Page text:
AIA – First Inventor to File

On September 16, 2011, President Obama signed the Leahy-Smith America Invents Act, known as the AIA, into law. The purpose of this act was to modernize the United States patent system, and as a result several provisions have been implemented that change the way patents are regulated. On March 16, 2013, the eighteen-month anniversary of the signing of the act, the third and most prominent phase of implementations went into effect. Consequently, The United States now operates under a First Inventor to File (FITF) system, a major change from the previous First to Invent system. Up until March 16, 2013, U.S. law focused on who first conceived of an invention, rather than who filed the patent application itself. Under the AIA, the new focus shifts to whether a “first filer” obtained, or could have obtained, the invention from a “later filer.”  Most researchers are familiar with a need to document their conception dates and keep appropriately witnessed notebooks. This requirement was not eliminated in the AIA, but expanded.

At the same time, this change does include some provisions which allow another applicant that files a patent for the same invention to show that the first filer derived the invention from his disclosure. The second filer must request a “Derivation Proceeding” within a specified period and support his allegations with “substantial evidence.” In September 2012, the USPTO issued guidance on what is considered substantial evidence. A Derivation Proceeding petitioner must show that he had an earlier conception date and that he communicated his idea with the other party. The USPTO requires that the petitioner corroborate the earlier conception date and include at least one corroborated affidavit addressing the communication of the invention to the other party.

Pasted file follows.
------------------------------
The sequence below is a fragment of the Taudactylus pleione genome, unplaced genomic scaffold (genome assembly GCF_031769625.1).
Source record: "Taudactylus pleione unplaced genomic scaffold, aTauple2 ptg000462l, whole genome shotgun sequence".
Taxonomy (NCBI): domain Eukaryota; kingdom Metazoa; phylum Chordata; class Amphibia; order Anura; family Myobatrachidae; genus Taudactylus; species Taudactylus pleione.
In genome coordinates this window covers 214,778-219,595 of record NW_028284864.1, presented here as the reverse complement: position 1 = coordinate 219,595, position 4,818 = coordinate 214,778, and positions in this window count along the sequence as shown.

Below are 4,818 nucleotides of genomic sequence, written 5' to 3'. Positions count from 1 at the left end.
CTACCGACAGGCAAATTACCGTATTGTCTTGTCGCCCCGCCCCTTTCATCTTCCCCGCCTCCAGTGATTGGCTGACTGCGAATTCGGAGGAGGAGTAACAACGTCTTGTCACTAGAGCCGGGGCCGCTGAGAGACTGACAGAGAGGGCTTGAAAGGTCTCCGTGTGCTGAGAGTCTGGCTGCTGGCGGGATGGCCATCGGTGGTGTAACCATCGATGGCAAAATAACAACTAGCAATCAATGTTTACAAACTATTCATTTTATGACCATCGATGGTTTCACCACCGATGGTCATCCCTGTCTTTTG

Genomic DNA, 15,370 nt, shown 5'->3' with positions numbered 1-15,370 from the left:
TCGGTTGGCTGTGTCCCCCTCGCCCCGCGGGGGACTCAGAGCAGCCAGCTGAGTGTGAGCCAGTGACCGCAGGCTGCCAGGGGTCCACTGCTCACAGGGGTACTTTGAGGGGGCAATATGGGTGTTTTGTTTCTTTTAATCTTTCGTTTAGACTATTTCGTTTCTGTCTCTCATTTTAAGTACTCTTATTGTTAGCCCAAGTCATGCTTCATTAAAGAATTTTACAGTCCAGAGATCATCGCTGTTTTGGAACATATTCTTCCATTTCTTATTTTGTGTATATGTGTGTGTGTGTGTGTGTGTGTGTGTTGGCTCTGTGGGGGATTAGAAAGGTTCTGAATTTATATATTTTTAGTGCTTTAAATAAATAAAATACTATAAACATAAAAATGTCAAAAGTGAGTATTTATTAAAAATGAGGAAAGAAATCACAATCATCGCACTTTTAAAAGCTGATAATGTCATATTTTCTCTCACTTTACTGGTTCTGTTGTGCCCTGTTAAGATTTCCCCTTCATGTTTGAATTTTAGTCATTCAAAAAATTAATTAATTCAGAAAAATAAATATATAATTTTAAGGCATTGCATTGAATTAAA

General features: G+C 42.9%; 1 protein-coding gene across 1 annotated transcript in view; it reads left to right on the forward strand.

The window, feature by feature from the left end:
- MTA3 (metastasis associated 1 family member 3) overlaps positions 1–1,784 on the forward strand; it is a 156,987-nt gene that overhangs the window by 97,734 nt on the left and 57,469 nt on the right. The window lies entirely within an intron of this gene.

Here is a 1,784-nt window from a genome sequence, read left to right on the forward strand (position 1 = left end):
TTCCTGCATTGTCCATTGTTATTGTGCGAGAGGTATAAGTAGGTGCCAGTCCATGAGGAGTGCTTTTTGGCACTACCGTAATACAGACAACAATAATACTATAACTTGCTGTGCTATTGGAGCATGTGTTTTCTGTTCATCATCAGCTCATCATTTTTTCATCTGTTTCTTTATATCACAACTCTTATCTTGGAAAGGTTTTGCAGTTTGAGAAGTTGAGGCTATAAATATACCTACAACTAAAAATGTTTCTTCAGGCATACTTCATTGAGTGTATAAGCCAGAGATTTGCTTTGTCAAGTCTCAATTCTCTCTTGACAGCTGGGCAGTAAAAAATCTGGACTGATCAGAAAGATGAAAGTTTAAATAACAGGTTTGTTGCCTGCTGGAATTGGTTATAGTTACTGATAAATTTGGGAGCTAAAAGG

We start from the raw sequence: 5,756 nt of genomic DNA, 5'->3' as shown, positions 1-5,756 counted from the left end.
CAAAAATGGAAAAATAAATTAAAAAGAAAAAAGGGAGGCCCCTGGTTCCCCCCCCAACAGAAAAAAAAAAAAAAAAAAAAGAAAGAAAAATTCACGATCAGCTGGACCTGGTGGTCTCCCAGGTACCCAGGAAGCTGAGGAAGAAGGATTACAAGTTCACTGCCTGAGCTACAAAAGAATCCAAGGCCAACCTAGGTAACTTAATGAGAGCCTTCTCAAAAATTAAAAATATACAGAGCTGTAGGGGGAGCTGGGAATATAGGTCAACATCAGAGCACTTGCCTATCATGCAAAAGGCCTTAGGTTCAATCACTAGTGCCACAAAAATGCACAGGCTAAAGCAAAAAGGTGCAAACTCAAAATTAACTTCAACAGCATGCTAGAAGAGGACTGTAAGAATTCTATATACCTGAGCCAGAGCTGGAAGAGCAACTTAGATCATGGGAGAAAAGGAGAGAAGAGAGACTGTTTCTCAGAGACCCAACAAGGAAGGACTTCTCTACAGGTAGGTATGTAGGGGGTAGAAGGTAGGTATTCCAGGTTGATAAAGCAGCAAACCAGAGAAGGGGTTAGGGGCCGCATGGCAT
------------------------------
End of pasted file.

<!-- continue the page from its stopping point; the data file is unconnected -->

Patent protection can be compromised if the invention is previously disclosed to the public in almost any manner. This includes both written documents but importantly also includes oral presentations. In some cases, even departmental meetings and student presentations can count as ‘public’ if anyone from outside Emory could be in attendance. An “enabling” description of your invention at such a meeting could potentially render your invention “available to the public” and invalidate future patent rights.  While the AIA retains a one year grace period for the inventor’s own disclosures, if another person publishes a variant of the invention during that one year period, even if an obvious variant, then the intervening publication is not protected and could invalidate a later filed patent application.  If you or anyone in your lab intends to present a new technology at any meeting, please contact our office with an overview of what is going to be presented so we can help guide you on this issue.

It is critical to contact Emory’s OTT prior to publishing any data connected to your invention. Patent protection can be compromised if publications such as manuscripts, conference abstracts, or meeting posters are shared with outside audiences prior to disclosing and protecting the technology.